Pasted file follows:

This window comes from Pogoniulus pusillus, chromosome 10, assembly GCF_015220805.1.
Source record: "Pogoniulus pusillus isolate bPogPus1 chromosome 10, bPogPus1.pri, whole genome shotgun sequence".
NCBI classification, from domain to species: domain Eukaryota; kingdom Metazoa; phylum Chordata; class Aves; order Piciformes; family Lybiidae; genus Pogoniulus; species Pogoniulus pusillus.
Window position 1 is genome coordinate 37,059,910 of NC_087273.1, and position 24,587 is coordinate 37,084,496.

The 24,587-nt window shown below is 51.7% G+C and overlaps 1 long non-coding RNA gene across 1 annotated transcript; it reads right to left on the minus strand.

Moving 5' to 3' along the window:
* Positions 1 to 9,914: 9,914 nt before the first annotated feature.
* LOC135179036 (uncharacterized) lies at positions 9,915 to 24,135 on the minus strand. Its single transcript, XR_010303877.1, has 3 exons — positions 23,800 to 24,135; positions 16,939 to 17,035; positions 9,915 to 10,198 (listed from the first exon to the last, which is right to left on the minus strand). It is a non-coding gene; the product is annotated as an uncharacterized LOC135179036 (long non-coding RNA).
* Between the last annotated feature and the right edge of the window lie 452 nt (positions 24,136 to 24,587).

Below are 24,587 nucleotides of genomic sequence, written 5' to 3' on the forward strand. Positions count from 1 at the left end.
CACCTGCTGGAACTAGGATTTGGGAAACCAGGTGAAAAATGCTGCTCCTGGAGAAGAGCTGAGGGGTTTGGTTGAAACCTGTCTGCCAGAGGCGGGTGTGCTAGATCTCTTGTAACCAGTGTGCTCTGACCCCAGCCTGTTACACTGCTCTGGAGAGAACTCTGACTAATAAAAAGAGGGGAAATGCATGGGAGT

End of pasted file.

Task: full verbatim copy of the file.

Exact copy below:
This window comes from Pogoniulus pusillus, chromosome 10, assembly GCF_015220805.1.
Source record: "Pogoniulus pusillus isolate bPogPus1 chromosome 10, bPogPus1.pri, whole genome shotgun sequence".
NCBI classification, from domain to species: domain Eukaryota; kingdom Metazoa; phylum Chordata; class Aves; order Piciformes; family Lybiidae; genus Pogoniulus; species Pogoniulus pusillus.
Window position 1 is genome coordinate 37,059,910 of NC_087273.1, and position 24,587 is coordinate 37,084,496.

The 24,587-nt window shown below is 51.7% G+C and overlaps 1 long non-coding RNA gene across 1 annotated transcript; it reads right to left on the minus strand.

Moving 5' to 3' along the window:
* Positions 1 to 9,914: 9,914 nt before the first annotated feature.
* LOC135179036 (uncharacterized) lies at positions 9,915 to 24,135 on the minus strand. Its single transcript, XR_010303877.1, has 3 exons — positions 23,800 to 24,135; positions 16,939 to 17,035; positions 9,915 to 10,198 (listed from the first exon to the last, which is right to left on the minus strand). It is a non-coding gene; the product is annotated as an uncharacterized LOC135179036 (long non-coding RNA).
* Between the last annotated feature and the right edge of the window lie 452 nt (positions 24,136 to 24,587).

Below are 24,587 nucleotides of genomic sequence, written 5' to 3' on the forward strand. Positions count from 1 at the left end.
CACCTGCTGGAACTAGGATTTGGGAAACCAGGTGAAAAATGCTGCTCCTGGAGAAGAGCTGAGGGGTTTGGTTGAAACCTGTCTGCCAGAGGCGGGTGTGCTAGATCTCTTGTAACCAGTGTGCTCTGACCCCAGCCTGTTACACTGCTCTGGAGAGAACTCTGACTAATAAAAAGAGGGGAAATGCATGGGAGT